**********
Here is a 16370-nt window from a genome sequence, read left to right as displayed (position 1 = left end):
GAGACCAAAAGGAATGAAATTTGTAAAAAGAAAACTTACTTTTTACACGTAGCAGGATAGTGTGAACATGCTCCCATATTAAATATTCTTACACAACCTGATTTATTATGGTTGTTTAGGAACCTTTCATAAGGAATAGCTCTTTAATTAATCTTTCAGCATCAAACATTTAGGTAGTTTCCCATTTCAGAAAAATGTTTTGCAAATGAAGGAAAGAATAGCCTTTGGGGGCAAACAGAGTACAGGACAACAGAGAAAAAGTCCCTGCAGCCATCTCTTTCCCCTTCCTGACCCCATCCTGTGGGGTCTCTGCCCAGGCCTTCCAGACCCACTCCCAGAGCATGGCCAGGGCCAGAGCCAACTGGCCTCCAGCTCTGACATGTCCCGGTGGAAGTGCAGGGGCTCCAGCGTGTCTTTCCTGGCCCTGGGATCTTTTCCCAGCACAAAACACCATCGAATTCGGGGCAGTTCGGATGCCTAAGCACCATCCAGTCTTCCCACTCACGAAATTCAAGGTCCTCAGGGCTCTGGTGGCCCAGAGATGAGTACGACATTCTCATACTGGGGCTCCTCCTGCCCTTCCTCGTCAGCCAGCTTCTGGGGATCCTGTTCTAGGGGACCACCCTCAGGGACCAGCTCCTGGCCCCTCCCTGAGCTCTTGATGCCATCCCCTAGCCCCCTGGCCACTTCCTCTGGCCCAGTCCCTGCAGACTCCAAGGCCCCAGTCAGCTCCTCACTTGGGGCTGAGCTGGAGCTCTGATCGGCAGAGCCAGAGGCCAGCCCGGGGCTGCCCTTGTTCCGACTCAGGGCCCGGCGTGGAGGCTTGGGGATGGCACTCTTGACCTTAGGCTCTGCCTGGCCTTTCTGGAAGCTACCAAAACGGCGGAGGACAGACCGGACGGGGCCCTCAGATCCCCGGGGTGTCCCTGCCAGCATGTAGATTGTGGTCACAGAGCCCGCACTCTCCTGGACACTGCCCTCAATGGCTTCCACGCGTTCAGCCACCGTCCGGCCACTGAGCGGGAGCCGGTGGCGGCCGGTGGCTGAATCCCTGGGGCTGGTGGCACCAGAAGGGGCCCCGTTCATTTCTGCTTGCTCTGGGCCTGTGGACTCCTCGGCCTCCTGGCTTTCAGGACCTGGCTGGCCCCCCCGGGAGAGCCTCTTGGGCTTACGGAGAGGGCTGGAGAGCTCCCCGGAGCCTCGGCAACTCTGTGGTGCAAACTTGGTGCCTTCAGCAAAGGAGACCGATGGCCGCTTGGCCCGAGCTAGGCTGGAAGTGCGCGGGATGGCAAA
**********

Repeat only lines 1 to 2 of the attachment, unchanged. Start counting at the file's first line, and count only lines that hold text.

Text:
Here is a 16370-nt window from a genome sequence, read left to right as displayed (position 1 = left end):
GAGACCAAAAGGAATGAAATTTGTAAAAAGAAAACTTACTTTTTACACGTAGCAGGATAGTGTGAACATGCTCCCATATTAAATATTCTTACACAACCTGATTTATTATGGTTGTTTAGGAACCTTTCATAAGGAATAGCTCTTTAATTAATCTTTCAGCATCAAACATTTAGGTAGTTTCCCATTTCAGAAAAATGTTTTGCAAATGAAGGAAAGAATAGCCTTTGGGGGCAAACAGAGTACAGGACAACAGAGAAAAAGTCCCTGCAGCCATCTCTTTCCCCTTCCTGACCCCATCCTGTGGGGTCTCTGCCCAGGCCTTCCAGACCCACTCCCAGAGCATGGCCAGGGCCAGAGCCAACTGGCCTCCAGCTCTGACATGTCCCGGTGGAAGTGCAGGGGCTCCAGCGTGTCTTTCCTGGCCCTGGGATCTTTTCCCAGCACAAAACACCATCGAATTCGGGGCAGTTCGGATGCCTAAGCACCATCCAGTCTTCCCACTCACGAAATTCAAGGTCCTCAGGGCTCTGGTGGCCCAGAGATGAGTACGACATTCTCATACTGGGGCTCCTCCTGCCCTTCCTCGTCAGCCAGCTTCTGGGGATCCTGTTCTAGGGGACCACCCTCAGGGACCAGCTCCTGGCCCCTCCCTGAGCTCTTGATGCCATCCCCTAGCCCCCTGGCCACTTCCTCTGGCCCAGTCCCTGCAGACTCCAAGGCCCCAGTCAGCTCCTCACTTGGGGCTGAGCTGGAGCTCTGATCGGCAGAGCCAGAGGCCAGCCCGGGGCTGCCCTTGTTCCGACTCAGGGCCCGGCGTGGAGGCTTGGGGATGGCACTCTTGACCTTAGGCTCTGCCTGGCCTTTCTGGAAGCTACCAAAACGGCGGAGGACAGACCGGACGGGGCCCTCAGATCCCCGGGGTGTCCCTGCCAGCATGTAGATTGTGGTCACAGAGCCCGCACTCTCCTGGACACTGCCCTCAATGGCTTCCACGCGTTCAGCCACCGTCCGGCCACTGAGCGGGAGCCGGTGGCGGCCGGTGGCTGAATCCCTGGGGCTGGTGGCACCAGAAGGGGCCCCGTTCATTTCTGCTTGCTCTGGGCCTGTGGACTCCTCGGCCTCCTGGCTTTCAGGACCTGGCTGGCCCCCCCGGGAGAGCCTCTTGGGCTTACGGAGAGGGCTGGAGAGCTCCCCGGAGCCTCGGCAACTCTGTGGTGCAAACTTGGTGCCTTCAGCAAAGGAGACCGATGGCCGCTTGGCCCGAGCTAGGCTGGAAGTGCGCGGGATGGCAAA